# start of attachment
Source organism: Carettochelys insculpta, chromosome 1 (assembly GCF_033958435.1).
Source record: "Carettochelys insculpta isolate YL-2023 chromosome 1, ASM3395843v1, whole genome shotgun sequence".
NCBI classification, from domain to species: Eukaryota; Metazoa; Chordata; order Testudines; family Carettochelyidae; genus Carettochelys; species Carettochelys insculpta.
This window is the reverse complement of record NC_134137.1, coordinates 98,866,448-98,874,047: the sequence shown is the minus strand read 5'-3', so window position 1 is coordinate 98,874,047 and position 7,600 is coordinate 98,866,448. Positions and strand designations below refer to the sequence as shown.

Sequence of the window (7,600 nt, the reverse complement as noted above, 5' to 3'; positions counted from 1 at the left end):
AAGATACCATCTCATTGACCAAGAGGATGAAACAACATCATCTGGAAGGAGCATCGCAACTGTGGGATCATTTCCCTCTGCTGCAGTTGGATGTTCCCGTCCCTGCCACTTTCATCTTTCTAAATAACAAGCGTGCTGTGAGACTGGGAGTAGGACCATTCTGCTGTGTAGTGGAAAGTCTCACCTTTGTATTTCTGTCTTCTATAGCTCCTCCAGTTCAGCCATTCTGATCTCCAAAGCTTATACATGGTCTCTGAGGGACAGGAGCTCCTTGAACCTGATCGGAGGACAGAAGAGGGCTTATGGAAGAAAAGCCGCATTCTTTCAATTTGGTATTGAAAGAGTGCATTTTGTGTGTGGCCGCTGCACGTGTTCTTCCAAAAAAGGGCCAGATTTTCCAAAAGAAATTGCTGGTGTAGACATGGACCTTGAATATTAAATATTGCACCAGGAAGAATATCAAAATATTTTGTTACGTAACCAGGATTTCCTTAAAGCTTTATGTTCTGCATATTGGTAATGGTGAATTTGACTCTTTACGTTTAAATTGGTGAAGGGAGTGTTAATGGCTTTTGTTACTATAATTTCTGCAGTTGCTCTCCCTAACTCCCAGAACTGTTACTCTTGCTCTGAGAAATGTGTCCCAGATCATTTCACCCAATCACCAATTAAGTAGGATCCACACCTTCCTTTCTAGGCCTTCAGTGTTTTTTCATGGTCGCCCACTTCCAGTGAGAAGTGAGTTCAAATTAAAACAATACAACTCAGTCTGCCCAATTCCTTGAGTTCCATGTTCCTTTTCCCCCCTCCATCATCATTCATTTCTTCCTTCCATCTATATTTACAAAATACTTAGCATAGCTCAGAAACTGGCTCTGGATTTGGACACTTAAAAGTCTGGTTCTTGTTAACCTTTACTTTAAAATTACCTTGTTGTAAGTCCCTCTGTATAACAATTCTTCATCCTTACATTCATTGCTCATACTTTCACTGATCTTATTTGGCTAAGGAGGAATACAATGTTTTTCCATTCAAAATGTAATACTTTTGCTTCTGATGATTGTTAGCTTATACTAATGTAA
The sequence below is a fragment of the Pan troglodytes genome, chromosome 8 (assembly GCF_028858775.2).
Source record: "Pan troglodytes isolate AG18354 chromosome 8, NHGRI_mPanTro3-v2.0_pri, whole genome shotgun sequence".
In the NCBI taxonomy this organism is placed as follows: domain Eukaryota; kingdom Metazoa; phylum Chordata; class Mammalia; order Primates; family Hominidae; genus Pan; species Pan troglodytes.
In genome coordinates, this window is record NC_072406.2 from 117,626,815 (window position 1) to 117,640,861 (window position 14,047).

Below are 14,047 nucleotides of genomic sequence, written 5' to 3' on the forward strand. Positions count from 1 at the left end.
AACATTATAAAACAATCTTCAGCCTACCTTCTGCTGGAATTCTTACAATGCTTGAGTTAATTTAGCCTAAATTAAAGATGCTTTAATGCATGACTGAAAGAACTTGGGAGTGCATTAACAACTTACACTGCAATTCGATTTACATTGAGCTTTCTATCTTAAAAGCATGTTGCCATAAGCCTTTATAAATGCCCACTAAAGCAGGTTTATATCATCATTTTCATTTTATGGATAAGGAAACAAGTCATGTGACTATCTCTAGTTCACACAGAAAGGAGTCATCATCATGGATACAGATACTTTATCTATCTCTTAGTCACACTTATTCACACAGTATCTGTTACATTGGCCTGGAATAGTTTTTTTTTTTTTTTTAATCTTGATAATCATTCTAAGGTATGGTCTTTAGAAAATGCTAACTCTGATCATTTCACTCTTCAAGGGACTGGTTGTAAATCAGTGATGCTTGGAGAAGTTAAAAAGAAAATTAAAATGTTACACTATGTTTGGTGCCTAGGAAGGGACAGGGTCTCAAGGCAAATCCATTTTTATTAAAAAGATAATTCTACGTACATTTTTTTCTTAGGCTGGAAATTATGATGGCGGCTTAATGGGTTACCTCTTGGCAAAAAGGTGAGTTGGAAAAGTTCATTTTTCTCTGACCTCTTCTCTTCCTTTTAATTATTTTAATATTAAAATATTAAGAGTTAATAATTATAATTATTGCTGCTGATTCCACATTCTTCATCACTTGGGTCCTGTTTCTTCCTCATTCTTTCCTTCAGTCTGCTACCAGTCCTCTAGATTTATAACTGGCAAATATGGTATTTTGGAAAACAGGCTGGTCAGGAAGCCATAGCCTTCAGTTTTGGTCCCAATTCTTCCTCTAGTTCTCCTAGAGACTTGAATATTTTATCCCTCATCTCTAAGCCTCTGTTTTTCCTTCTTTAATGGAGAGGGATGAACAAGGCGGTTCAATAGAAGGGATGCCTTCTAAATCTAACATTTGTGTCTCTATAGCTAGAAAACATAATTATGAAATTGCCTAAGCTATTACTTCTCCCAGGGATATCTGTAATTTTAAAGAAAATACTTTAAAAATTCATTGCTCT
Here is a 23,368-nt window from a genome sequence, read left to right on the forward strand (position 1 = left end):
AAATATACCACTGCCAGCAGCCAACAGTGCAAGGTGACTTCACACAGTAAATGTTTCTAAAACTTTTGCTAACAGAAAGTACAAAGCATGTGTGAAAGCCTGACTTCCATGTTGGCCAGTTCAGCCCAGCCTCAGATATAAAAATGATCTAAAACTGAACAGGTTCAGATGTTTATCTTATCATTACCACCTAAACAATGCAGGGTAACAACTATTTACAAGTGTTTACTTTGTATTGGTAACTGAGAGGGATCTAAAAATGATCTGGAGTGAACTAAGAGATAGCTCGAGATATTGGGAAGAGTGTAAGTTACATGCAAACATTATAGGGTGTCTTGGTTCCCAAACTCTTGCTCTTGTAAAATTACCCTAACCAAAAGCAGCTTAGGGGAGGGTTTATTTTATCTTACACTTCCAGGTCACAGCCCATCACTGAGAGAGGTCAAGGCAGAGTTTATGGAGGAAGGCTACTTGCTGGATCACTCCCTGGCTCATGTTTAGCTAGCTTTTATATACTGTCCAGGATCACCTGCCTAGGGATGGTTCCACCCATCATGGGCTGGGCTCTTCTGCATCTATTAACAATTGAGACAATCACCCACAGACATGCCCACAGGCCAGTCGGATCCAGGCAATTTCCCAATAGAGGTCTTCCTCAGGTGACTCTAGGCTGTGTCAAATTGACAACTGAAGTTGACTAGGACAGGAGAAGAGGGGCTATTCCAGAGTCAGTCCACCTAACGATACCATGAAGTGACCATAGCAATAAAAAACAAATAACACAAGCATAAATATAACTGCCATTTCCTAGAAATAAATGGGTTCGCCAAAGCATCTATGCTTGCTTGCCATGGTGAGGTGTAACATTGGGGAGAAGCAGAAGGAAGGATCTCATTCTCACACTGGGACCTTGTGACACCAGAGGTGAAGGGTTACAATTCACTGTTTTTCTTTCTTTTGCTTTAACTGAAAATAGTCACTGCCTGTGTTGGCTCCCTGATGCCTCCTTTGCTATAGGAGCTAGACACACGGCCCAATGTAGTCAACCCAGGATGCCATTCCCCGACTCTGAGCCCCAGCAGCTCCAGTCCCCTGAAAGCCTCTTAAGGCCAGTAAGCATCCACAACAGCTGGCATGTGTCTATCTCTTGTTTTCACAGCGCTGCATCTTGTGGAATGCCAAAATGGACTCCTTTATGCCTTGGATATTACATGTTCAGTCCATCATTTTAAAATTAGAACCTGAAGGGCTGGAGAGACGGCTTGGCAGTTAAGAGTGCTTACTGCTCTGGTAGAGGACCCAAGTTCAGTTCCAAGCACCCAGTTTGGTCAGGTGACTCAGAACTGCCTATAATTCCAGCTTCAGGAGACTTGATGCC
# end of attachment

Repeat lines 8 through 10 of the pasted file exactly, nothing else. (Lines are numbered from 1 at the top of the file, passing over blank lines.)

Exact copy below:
Source record: "Pan troglodytes isolate AG18354 chromosome 8, NHGRI_mPanTro3-v2.0_pri, whole genome shotgun sequence".
In the NCBI taxonomy this organism is placed as follows: domain Eukaryota; kingdom Metazoa; phylum Chordata; class Mammalia; order Primates; family Hominidae; genus Pan; species Pan troglodytes.
In genome coordinates, this window is record NC_072406.2 from 117,626,815 (window position 1) to 117,640,861 (window position 14,047).